The mystic-philosopher-painter, the French-born South African based artist, Elsa Duault, has introduced a rich vein of thought and feeling into our art world. Running against the dominant interest, domestically and globally, in narrative-driven art, that is, art shaped by the consuming fixation with a raced or gendered identity politics, Duault has provided us with a more esoteric or gnomic set of concerns.
Duault speaks of ‘energy colliding… dispersing… reaching equilibrium… a resting point’.
Duault’s ‘credo’, she says, is defined by ‘the Great All’, a belief in the eternal circularity of life in which ‘nothing is created, nothing lost, everything transformed’. This vision, or credo, deserves closer attention, for what Duault believes in is not the customary monotheistic absolute, shared by Christianity, Judaism, and Islam, but, rather, a belief in an organically self-creating – and perpetually transforming – world in which neither a sovereign God nor a self-possessed artist is ever wholly in control of creation.
In freeing herself from self-control and from the reliance upon the absolute, Duault opens up a very different understanding of creation. It is perhaps fitting, as a French woman, that Duault should echo the visions of the molecular theorists, Félix Guattari and Gilles Deleuze, as well as the philosopher of movement and author of Creative Evolution, Henri Bergson. For, like Duault, these three thinkers, and Bergson in particular, advocate the notion of an ‘Open Whole’, that is, the vision of a ceaselessly morphing totality. This vision is evident in the artist’s recognition of ‘mother nature’s balances and harmony’ which, all importantly, is ‘full of surprises and beautiful expressions’.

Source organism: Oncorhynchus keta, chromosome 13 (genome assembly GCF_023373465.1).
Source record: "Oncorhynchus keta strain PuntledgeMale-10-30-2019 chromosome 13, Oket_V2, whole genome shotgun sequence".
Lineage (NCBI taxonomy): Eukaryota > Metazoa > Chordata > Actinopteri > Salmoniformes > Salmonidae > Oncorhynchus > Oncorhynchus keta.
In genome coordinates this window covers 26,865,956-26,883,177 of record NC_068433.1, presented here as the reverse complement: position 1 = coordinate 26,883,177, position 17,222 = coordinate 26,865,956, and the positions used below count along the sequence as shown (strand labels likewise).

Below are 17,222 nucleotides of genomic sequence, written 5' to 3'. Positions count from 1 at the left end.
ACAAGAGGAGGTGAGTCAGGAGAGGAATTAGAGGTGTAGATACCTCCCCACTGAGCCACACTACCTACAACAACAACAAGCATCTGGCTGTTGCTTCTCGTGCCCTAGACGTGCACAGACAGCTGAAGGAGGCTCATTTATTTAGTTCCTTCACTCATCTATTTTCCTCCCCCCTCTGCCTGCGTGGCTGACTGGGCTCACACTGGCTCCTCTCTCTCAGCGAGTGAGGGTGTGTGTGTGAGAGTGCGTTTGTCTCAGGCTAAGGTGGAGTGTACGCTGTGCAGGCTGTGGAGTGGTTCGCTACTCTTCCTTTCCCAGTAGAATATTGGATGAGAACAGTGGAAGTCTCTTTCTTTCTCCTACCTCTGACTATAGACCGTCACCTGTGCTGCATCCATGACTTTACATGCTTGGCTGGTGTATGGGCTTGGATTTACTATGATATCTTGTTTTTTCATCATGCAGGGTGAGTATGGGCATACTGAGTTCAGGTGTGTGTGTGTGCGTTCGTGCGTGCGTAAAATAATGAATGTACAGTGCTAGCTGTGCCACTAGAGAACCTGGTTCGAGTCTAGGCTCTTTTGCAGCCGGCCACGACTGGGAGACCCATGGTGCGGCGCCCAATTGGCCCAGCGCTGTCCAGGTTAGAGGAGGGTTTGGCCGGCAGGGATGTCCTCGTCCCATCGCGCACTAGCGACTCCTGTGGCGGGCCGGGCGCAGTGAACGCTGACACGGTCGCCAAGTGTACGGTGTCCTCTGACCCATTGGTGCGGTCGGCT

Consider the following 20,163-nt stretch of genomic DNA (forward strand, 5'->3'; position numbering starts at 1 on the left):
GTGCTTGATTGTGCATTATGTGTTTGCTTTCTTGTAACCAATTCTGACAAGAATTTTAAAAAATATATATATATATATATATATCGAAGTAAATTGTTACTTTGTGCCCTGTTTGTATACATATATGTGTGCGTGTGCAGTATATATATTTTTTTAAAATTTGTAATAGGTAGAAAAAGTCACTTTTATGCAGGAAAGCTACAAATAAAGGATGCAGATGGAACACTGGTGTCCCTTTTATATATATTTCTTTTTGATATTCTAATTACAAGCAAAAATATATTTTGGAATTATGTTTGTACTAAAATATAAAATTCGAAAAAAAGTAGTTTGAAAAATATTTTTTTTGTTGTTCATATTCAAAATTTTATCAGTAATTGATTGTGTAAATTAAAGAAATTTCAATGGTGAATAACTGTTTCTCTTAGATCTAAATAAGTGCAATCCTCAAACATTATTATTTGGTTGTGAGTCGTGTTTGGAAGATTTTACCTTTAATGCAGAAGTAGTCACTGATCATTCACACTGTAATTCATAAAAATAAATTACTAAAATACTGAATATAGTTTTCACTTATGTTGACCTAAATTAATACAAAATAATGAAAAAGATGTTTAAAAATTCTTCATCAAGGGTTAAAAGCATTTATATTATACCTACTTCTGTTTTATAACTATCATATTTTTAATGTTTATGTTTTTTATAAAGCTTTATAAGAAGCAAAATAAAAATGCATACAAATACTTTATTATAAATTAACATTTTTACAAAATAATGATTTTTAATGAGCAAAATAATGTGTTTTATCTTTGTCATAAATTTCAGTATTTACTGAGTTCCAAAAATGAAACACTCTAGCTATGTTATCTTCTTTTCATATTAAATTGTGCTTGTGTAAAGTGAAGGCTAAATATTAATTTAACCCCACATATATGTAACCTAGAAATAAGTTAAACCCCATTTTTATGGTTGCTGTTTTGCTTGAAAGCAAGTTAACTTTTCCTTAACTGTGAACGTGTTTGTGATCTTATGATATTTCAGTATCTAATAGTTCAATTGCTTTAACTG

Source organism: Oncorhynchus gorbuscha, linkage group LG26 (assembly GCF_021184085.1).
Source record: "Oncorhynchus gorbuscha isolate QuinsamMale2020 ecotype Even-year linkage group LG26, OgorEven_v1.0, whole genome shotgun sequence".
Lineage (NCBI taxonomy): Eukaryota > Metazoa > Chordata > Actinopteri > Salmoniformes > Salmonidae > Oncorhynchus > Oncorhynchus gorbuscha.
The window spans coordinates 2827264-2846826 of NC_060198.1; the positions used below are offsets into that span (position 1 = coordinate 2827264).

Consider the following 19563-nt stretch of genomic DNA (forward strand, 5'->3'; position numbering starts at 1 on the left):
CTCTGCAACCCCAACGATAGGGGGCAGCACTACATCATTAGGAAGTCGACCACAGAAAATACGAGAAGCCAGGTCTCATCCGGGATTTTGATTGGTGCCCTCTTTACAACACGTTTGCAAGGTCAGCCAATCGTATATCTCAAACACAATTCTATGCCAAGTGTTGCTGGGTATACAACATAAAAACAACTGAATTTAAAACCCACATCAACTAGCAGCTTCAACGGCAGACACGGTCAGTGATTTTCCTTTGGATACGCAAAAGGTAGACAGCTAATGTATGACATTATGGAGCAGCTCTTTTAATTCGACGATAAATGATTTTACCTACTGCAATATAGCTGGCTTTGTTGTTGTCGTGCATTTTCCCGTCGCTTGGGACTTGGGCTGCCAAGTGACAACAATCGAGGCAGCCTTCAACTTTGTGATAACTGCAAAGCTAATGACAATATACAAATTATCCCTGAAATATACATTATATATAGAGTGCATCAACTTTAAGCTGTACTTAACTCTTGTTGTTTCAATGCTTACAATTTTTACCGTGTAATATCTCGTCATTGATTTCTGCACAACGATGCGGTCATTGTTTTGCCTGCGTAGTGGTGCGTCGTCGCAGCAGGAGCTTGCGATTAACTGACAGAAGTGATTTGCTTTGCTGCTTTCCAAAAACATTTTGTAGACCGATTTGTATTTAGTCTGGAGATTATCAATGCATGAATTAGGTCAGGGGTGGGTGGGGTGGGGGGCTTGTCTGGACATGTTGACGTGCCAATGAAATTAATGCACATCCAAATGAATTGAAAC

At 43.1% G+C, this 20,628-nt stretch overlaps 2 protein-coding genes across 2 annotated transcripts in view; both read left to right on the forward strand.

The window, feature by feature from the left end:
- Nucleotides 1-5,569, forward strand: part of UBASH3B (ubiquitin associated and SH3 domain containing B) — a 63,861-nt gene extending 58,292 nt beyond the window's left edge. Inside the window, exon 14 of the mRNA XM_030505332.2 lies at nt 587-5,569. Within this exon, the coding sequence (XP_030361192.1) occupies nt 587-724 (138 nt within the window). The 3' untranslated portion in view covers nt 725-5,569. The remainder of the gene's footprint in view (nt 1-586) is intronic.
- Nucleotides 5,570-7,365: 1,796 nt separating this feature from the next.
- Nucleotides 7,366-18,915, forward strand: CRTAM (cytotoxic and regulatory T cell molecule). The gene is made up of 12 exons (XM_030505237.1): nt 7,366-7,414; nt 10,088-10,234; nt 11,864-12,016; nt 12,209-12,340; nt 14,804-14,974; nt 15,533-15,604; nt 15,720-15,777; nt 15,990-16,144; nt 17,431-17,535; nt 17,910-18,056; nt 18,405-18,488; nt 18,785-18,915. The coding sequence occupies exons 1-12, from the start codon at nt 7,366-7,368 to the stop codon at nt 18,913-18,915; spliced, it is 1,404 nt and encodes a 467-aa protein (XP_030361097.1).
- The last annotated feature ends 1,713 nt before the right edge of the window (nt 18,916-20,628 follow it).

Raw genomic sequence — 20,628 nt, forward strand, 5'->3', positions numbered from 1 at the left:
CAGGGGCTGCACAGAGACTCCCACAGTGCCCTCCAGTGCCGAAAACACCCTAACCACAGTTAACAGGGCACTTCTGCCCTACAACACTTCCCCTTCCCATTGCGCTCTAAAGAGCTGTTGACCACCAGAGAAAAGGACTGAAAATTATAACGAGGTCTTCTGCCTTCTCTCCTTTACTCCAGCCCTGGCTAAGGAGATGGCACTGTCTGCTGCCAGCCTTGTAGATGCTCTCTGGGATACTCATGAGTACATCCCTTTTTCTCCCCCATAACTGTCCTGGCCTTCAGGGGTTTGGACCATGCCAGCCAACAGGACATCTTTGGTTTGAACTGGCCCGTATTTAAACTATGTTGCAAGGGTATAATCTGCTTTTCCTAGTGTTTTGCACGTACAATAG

This unknowable realm, which precedes and exceeds the fetish and obsession of the human today – its beleaguered subjective consciousness and fraught agency – is not, however, something to be afraid of. On the contrary, it is this primal mystery – the very mystery of the natural world – which, for Duault, will offer us a greater calm, a greater peace – a greater All.
In Duault’s world, therefore, nothing is given, and yet everything is given. One cannot underestimate the centrality of this paradox in the artist’s painting. Her surfaces and framing form for her work are circular. This refusal, structurally, of a four-cornered world, affirms the artist’s commitment to an eternal, never-ending, geometry, for the circle, more than any other form, attests not closure but infinity.
Working in acrylic paint, the artist operates by creating three densities – three plastic containers of paint, in different colours, which vary in their thinness and thickness. The first layer, spilt on the canvas, is the most thinly pliable. Duault then varies the density, manipulating the paint by breathing upon and against it through a straw, or by shifting it about with a stick or blow dryer. What is immediately evident is that no paintbrush is used.
To read more on Ashraf Jamal‘s The Great All: An essay on Elsa Duault, purchase our July 2018 issue, or continue supporting the arts and culture sector by subscribing to our monthly Creative Feelmagazine.